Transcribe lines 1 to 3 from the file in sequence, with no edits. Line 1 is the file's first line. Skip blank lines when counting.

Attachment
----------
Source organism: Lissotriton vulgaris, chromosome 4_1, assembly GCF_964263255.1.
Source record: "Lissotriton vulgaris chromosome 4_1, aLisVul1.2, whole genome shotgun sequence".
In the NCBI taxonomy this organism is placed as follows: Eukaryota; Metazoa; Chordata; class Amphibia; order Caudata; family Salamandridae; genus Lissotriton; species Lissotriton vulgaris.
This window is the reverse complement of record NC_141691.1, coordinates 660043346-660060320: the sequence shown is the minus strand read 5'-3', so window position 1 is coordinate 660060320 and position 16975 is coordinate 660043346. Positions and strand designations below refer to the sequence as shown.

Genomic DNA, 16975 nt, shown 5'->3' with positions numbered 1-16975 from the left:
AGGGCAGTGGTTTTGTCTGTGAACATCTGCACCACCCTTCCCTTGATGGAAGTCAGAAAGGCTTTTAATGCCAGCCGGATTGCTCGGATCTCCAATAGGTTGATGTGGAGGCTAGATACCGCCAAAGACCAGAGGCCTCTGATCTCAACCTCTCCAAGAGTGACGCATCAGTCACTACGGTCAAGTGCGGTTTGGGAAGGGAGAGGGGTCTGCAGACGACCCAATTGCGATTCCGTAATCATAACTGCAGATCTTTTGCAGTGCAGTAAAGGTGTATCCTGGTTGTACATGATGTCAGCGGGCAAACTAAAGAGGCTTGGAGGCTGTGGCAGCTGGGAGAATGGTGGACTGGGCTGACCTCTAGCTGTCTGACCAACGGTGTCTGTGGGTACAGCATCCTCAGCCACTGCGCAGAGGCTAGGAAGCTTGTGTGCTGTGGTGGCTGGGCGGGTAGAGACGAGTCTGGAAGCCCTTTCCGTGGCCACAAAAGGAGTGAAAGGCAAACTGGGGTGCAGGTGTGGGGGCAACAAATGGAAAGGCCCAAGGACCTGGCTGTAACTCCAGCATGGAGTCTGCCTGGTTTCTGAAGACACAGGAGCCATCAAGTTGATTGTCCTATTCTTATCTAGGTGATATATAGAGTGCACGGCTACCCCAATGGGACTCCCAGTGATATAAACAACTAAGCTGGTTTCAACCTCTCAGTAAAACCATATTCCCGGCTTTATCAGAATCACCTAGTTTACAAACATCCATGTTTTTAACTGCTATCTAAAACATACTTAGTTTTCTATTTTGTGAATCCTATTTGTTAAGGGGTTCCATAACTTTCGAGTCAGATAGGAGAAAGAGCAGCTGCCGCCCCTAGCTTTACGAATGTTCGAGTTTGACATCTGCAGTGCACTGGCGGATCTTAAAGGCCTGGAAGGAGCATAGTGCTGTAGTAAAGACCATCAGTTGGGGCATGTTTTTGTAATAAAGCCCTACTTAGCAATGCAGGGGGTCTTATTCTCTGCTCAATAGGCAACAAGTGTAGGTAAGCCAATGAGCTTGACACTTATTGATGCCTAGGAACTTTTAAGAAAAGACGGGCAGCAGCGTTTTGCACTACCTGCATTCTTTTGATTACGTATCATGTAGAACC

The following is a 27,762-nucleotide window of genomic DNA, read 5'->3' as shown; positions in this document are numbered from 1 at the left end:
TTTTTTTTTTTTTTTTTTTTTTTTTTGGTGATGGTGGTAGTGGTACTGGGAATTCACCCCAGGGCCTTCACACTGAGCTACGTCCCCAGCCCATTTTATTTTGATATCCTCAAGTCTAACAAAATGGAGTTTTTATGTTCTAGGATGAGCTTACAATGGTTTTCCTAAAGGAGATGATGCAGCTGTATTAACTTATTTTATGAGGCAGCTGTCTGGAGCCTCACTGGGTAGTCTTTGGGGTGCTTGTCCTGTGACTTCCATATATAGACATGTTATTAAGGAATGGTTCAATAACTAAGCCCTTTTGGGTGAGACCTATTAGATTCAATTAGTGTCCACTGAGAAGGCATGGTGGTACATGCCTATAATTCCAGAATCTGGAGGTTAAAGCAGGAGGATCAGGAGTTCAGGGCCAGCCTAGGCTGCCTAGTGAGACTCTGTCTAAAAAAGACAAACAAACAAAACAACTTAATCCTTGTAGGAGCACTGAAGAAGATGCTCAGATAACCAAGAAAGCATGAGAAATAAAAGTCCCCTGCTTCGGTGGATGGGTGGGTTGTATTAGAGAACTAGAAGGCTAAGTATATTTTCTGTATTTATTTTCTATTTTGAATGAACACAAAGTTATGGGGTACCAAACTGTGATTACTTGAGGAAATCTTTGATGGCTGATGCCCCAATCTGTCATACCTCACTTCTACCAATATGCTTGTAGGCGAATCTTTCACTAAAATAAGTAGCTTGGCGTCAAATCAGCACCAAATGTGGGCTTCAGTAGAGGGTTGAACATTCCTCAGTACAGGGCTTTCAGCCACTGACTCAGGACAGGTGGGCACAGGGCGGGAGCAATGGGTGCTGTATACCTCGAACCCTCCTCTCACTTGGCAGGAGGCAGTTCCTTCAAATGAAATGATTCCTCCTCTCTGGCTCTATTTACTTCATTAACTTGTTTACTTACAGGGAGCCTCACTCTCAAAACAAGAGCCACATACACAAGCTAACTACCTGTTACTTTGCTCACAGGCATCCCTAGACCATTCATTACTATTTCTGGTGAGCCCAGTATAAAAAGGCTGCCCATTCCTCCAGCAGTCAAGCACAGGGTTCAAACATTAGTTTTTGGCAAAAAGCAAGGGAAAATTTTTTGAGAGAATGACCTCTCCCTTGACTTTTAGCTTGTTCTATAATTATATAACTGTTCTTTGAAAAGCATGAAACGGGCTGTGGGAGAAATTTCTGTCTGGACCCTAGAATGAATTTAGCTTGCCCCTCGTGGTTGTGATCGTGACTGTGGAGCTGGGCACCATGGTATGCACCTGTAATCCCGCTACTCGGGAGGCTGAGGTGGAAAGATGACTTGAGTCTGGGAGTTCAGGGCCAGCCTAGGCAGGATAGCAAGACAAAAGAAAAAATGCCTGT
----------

Source organism: Lissotriton vulgaris, chromosome 4_1, assembly GCF_964263255.1.
Source record: "Lissotriton vulgaris chromosome 4_1, aLisVul1.2, whole genome shotgun sequence".
In the NCBI taxonomy this organism is placed as follows: Eukaryota; Metazoa; Chordata; class Amphibia; order Caudata; family Salamandridae; genus Lissotriton; species Lissotriton vulgaris.